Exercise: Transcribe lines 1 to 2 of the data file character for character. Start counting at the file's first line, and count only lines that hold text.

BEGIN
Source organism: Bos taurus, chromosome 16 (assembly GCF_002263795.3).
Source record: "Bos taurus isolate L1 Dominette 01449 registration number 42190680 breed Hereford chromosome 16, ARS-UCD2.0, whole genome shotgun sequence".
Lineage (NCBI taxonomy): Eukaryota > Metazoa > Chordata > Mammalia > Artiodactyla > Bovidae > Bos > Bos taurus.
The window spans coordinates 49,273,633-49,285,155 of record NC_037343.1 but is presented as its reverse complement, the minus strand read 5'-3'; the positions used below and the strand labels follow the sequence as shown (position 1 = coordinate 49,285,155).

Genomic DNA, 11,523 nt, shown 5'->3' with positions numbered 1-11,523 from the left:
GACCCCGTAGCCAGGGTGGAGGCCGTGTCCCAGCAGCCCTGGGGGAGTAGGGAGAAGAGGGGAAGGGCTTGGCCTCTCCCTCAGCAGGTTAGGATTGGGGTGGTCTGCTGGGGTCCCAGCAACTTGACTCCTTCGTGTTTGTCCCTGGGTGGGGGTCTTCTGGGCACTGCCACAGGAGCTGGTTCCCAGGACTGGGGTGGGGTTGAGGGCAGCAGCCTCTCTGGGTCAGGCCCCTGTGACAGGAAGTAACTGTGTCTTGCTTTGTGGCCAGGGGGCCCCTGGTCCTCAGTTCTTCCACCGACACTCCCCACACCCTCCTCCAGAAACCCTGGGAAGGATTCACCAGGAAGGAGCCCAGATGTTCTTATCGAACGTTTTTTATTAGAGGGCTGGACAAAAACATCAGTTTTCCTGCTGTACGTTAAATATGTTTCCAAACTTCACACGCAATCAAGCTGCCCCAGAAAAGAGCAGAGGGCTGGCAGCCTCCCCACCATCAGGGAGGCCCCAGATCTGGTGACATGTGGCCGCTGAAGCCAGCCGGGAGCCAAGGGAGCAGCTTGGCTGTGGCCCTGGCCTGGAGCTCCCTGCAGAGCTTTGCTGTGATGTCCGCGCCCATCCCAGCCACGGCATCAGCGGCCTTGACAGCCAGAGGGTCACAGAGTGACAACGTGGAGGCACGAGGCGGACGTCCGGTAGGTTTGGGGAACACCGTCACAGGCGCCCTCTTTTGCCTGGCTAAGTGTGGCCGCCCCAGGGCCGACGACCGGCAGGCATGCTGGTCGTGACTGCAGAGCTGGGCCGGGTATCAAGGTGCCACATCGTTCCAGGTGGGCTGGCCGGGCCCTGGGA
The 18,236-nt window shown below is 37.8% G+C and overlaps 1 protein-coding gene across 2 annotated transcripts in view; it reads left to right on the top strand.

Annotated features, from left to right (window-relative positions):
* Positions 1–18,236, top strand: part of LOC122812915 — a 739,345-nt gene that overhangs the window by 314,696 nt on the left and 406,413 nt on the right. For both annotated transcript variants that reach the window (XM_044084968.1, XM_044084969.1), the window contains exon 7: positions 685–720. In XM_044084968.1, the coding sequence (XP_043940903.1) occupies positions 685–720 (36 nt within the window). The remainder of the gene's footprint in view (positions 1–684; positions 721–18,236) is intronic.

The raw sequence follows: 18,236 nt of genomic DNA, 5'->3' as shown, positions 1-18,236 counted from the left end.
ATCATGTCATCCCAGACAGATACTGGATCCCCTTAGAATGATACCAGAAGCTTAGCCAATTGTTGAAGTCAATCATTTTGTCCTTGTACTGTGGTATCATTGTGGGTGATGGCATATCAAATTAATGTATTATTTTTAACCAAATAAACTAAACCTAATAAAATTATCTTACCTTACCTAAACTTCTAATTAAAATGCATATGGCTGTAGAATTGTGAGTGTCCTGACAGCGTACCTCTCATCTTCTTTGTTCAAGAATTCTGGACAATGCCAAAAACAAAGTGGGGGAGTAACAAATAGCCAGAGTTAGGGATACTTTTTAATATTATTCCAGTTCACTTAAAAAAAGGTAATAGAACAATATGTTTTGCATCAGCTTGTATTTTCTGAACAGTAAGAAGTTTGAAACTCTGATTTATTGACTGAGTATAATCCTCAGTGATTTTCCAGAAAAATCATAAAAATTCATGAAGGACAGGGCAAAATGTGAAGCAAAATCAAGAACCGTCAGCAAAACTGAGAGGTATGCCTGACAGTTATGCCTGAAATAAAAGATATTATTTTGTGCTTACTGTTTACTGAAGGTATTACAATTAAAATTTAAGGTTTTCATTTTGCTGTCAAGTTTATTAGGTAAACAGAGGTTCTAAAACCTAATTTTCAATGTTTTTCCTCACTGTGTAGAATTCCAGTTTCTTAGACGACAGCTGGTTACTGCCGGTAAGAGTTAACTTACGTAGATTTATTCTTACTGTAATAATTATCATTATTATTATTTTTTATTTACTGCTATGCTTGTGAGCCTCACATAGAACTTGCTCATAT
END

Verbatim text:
Source organism: Bos taurus, chromosome 16 (assembly GCF_002263795.3).
Source record: "Bos taurus isolate L1 Dominette 01449 registration number 42190680 breed Hereford chromosome 16, ARS-UCD2.0, whole genome shotgun sequence".